Ant-Man and The Wasp review — The incredible shrinking satisfaction of this Marvel franchise

Directed by Peyton Reed | Written by Chris McKenna, Erik Sommers, Paul Rudd, Andrew Barrer, and Gabriel Ferrari | 118 min

Trust Marvel Studios to mix it up again, following the afro-futurist adventure of Black Panther and the cosmic drama of Avengers: Infinity War, with a return to what feels like a side-project, a movie with a lighter, Saturday-morning cartoonishness. I found Ant-Man from 2015 to be passably entertaining, if a little forgettable. (I’d recommend anyone who hasn’t watched it since then, or at all, to see it before taking on this sequel.) I wish I had better things to say about Ant-Man And The Wasp. The humour is always welcome, as are the solid production values, but an over-busy, under-inspired plot makes for a weak entry in the franchise mythos. This is the least essential film from the studio since The Incredible Hulk.

We’re back with Paul Rudd’s Scott Lang, a thief-cum-superhero, but instead of his daughter as his primary focus, he gets caught up with the genius inventor, Hank Pym, his daughter Hope (Michael Douglas and Evangeline Lilly), and their efforts to save Hank’s wife, Janet (Michelle Pfeiffer), from the Quantum Realm she’s been trapped in for 30 years. Scott’s also got to maintain the appearance of good behaviour to the FBI (personified by Randall Park) and help run his company with the movie’s most reliable comic relief: Luis (Michael Pena), Kurt (David Dastmalchian) and Dave (TI).

This picture’s five writers clearly didn’t care at all whether there’s too much exposition or technobabble—cuz lemme tell you, there really is. The narrative is so weighed down by its need to explain itself using huge, unwieldy vocabulary it barely makes time to let its characters breathe. And even with all this turgid talk, they never get around to the biggest question of the whole movie: How someone might survive for decades in a dimension that will make you doubt your sanity inside of a minute. There’s also a painfully egregious Hyundai product placement—combined with an ad right before the movie—which reminded me a little of the ridiculous Spider-Mobile.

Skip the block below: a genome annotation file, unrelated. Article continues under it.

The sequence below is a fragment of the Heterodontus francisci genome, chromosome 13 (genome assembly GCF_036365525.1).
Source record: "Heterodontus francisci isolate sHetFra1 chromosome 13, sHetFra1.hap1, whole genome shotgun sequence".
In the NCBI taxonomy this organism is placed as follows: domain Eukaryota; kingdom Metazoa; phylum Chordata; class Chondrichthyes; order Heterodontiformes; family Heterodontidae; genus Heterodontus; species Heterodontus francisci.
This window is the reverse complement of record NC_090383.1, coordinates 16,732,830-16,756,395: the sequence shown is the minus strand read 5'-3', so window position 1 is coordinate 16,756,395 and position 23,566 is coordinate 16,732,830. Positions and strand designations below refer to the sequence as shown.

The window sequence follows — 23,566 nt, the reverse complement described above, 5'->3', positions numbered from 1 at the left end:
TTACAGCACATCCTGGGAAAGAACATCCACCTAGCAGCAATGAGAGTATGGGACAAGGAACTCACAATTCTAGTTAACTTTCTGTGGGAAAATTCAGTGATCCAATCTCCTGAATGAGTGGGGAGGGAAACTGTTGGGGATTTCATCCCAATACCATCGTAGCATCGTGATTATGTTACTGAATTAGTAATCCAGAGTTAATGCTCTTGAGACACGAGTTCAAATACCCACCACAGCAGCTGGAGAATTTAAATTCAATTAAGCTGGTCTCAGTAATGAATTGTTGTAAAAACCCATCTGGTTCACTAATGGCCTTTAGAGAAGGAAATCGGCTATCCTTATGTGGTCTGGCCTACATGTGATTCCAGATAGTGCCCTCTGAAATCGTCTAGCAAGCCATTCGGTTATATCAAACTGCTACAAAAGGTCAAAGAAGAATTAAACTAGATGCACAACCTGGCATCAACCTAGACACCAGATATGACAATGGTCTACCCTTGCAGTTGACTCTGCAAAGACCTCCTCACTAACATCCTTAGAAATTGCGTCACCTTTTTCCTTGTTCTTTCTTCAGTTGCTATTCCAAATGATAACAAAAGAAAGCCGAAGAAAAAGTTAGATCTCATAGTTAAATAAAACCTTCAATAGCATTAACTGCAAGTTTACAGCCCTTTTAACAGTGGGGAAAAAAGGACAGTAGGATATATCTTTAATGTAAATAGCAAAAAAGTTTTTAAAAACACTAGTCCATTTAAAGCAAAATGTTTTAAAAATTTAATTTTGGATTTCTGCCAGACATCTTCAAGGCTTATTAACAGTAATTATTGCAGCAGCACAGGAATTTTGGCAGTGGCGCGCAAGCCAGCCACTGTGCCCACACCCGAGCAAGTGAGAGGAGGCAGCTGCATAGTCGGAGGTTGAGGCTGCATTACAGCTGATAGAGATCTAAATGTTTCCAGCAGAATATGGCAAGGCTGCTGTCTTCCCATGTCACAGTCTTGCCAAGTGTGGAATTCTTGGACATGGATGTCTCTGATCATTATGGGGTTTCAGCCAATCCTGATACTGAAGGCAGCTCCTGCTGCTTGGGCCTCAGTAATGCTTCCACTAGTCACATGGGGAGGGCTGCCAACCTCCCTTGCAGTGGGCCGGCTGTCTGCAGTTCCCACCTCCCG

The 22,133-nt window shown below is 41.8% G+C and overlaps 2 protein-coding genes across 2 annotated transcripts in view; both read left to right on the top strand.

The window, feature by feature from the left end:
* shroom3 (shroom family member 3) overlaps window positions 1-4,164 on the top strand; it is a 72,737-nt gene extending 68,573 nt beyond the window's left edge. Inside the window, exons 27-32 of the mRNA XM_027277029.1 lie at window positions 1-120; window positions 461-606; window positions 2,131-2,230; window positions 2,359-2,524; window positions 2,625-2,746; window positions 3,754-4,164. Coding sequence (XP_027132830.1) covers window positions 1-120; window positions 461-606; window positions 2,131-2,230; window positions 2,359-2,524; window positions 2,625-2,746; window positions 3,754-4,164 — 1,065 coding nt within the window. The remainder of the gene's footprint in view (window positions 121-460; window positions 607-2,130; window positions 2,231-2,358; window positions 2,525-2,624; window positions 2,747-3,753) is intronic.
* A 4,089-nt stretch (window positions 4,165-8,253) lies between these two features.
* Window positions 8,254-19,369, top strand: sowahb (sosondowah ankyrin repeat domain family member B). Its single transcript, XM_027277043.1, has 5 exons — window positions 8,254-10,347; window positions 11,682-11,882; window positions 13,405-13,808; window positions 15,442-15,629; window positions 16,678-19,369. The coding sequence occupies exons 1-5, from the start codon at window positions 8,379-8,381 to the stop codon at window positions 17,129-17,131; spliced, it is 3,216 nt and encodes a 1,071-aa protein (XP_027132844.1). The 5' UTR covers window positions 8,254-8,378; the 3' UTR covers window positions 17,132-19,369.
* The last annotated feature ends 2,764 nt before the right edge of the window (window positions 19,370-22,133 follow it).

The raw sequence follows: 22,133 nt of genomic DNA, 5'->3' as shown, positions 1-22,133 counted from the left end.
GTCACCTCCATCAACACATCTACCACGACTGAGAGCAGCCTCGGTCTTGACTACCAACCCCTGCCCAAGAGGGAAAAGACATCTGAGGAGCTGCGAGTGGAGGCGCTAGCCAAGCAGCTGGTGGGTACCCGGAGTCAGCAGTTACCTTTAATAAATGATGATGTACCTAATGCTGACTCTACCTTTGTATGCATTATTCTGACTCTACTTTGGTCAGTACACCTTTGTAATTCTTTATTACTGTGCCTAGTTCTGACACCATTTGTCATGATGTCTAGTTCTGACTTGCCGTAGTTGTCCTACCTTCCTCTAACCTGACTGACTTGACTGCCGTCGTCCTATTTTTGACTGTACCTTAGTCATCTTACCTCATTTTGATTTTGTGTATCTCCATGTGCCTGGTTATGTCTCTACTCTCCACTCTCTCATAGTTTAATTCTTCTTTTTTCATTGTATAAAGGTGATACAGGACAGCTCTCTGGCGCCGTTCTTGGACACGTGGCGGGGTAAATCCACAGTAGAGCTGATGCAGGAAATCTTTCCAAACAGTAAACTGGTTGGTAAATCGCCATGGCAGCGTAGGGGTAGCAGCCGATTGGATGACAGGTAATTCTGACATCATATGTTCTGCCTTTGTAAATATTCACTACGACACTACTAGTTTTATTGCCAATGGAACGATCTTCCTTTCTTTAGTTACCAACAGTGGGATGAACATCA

That’s not to say this is a fun-free zone—I really enjoyed watching Luis react to a truth serum, leading to a storytelling montage that’s the best moment in the whole movie. But we don’t spend nearly enough time with him, and far too much time with the bland Hank and Hope. While it’s great to see a female superhero share the screen and title with the male, and even be given the opportunity to save his life, I wish I liked her more. Aside from kicking ass,  she mostly just gets to react to Scott’s blundering around.

The antagonists aren’t upping the good times much, either. A subplot featuring Laurence Fishburne and Hannah John-Kamen as a ghostly villain trying to steal the Pym’s secrets could’ve been entirely cut out without much impact on the rest of the picture, other than making it a welcome 25 minutes briefer. This while Walton Goggins’ black market tech dealer makes a promising entrance, he then fails to offer any kind of real threat.

I grant that Ant-Man And The Wasp feels like it’s aimed at younger viewers than most of the Marvel movies, and the kids in the matinee screening I went to giggled a few more times at the picture than I did. But then one of them also kicked the back of my seat repeatedly and wouldn’t shut up, so I’m not sure any of that behaviour is actually a vote of confidence. A friendly warning, then: If you are child-free, you may wish to wait until next year’s Captain Marvel or the return of The Avengers to step back into the Marvel Cinematic Universe.

About the author


Carsten Knox is a massive, cheese-eating nerd. In the day he works as a journalist in Halifax, Nova Scotia. At night he stares out at the rain-slick streets, watches movies, and writes about what he's seeing.